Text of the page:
My national pastime
I love baseball. My team is the Cleveland Indians and whether you take issue with their name like many, personally I would like to see them return to the Cleveland Spiders though by all accounts Cleveland sports were a disaster under that particular moniker. As a child, baseball was a bridge to life my father ushered me across. Life lessons abound; You can't win them all, You don't have to swing at every pitch, Be ready because once the ball is in play anything can happen.
It took me by surprise when I realized that what shocked me, rattled me, threw me off kilter as much as watching the big picture ideological decisions made every day by this administration, was something that seemed so common-place. So small. Donald Trump will not throw out the first pitch on Baseball's Opening Day.
With so much news, in such abundance, in such frequency, it can be hard to keep one's eye on what matters. You think about how every little detail effects you and your loved ones, future generations, and our 'American' way of life. About 70 days in; a lurking foreign intervention into the very foundation of our Democracy, slashing EPA regulations meant to slow the tide of climate change, and watching the stock market continue it's slow slog downward.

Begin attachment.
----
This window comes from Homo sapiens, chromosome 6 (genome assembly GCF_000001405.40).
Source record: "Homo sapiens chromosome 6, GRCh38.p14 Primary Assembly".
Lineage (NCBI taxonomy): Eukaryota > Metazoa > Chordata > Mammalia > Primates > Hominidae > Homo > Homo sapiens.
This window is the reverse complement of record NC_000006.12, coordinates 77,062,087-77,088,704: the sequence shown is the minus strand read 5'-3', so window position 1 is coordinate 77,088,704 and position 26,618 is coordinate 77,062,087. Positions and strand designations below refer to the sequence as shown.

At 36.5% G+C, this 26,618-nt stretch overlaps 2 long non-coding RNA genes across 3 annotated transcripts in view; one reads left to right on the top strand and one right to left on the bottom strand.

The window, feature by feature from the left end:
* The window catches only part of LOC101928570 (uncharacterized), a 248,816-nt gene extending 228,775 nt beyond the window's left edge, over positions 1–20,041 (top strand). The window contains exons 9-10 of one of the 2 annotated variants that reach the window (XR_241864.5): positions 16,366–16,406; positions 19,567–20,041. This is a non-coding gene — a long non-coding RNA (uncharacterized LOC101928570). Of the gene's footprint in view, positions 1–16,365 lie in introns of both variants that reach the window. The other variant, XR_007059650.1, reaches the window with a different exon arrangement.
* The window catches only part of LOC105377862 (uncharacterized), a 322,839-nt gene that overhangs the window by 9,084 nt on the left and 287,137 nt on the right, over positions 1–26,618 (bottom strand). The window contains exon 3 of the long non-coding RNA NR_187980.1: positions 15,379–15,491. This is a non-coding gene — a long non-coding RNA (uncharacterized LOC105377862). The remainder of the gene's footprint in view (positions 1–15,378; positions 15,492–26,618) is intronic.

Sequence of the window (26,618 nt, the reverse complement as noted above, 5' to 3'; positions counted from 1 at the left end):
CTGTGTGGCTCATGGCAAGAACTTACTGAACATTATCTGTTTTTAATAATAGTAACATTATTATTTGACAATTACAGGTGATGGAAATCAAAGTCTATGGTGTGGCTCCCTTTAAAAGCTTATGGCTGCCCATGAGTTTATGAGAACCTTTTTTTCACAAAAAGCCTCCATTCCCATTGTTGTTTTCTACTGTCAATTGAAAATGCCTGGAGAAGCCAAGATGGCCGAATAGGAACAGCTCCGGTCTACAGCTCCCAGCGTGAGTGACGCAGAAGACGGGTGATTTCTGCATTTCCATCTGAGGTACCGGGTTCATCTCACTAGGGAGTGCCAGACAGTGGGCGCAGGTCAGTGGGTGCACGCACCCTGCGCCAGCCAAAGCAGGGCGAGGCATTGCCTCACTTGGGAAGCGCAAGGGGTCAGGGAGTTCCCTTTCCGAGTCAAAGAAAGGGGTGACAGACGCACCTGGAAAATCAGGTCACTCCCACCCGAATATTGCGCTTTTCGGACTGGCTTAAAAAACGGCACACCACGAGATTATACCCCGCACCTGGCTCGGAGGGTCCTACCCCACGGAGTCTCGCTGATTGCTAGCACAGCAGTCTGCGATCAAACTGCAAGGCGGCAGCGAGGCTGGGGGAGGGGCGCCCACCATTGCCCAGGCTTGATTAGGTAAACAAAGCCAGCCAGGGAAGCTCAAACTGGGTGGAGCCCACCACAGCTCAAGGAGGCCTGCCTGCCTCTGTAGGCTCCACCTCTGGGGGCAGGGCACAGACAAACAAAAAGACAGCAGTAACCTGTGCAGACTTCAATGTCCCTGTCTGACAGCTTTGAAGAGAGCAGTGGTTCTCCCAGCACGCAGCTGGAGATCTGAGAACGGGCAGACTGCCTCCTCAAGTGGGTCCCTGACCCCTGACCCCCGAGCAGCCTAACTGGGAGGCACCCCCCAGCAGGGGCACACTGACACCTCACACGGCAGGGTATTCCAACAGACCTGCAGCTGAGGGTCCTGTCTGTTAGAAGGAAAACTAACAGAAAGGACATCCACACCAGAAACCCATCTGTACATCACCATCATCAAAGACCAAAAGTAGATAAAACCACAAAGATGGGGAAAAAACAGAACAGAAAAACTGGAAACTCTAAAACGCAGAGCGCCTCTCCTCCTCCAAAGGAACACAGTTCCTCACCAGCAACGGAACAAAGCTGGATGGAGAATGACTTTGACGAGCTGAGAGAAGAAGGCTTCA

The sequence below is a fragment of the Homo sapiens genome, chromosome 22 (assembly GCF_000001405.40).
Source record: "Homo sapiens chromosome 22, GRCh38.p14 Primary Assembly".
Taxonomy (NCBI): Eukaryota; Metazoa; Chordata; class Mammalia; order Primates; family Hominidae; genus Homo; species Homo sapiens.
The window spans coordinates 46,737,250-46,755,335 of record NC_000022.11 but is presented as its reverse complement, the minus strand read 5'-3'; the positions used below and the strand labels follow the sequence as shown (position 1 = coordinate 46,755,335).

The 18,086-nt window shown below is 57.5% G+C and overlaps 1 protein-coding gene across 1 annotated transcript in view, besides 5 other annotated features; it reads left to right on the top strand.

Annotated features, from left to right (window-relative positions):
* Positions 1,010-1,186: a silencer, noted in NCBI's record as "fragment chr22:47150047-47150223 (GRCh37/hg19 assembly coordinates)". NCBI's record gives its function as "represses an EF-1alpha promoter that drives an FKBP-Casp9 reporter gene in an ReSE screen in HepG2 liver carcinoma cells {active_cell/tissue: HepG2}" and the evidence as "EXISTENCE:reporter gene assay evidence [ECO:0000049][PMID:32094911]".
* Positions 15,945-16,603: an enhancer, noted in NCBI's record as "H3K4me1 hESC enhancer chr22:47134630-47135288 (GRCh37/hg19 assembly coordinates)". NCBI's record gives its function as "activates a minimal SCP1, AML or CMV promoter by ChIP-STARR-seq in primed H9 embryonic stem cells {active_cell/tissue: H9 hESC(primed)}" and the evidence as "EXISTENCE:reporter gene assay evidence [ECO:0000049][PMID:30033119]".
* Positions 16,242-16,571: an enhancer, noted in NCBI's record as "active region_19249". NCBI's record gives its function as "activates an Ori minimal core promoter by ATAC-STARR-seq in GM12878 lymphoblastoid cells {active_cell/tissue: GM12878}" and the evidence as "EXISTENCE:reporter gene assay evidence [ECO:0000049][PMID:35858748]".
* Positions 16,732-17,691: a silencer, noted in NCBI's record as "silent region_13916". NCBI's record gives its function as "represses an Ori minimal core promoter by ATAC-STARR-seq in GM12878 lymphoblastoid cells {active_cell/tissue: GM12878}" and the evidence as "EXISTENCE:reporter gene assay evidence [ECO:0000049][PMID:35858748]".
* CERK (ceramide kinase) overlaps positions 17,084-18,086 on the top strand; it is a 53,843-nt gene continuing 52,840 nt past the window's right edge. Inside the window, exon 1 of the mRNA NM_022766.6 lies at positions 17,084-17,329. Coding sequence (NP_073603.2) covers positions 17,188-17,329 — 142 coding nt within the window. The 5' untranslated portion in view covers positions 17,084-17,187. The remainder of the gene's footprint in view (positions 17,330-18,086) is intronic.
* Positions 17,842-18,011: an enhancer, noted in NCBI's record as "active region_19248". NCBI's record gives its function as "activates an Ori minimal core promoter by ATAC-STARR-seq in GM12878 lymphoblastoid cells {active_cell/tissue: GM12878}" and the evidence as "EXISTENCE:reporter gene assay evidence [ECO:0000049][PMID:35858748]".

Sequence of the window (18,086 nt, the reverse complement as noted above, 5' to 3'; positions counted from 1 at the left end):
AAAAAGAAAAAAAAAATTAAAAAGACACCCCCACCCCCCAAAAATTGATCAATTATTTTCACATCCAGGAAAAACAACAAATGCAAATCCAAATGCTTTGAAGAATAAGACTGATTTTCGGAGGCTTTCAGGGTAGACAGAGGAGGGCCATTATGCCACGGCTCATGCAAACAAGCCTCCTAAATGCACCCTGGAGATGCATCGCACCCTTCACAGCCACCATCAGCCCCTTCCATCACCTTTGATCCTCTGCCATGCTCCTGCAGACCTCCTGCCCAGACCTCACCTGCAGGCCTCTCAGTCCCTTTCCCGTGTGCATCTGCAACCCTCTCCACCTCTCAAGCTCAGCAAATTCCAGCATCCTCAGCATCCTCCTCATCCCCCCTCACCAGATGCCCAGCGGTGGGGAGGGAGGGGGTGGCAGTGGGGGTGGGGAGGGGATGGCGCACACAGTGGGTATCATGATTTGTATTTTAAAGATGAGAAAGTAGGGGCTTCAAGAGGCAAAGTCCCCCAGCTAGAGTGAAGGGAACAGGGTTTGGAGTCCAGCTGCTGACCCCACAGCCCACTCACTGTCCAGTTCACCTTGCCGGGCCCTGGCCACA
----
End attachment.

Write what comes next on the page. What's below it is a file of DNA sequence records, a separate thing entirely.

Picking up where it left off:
Would it be so crazy for Mr. President to just take the motor pool to the ballpark and have what should be a unifying moment? A 'home run' if you forgive the obvious turn of phrase.
rip potus first pitch
What I think is most upsetting about many of the decisions made so far by President Trump is what seems to be a deconstruction of tradition, of the way things have always been. The President of the United States has thrown out a first pitch on Opening Day for 107 years. That's practically half as long as we are a nation. Notable exceptions to the tradition, were for instance William Howard Taft attending the second game of the season, having missed Opening Day to attended the funeral of a friend who perished on the Titanic in 1912. Richard Nixon, yes that Richard Nixon then Vice-President, filled in for Dwight Eisenhower in 1959.
You can't say it's a security issue. Ronald Reagan ignored a security warning in 1984 to watch the Baltimore Orioles on Opening Day from the Third Base dugout for crying out loud! That's how important it is.
At the height of his unpopularity, George W. Bush didn't miss an opportunity to throw his heater on Opening Day. He had good mechanics, good follow-through, and could always reach the catcher's mitt. For one instant, people forgot what was happening everywhere else but that ball park.
I guess it's possible Mr. Trump is worried, after the Health Care debacle last week, of bouncing another one off the plate.
Editor's Note: Head here for a complete history of Ceremonial First Pitches.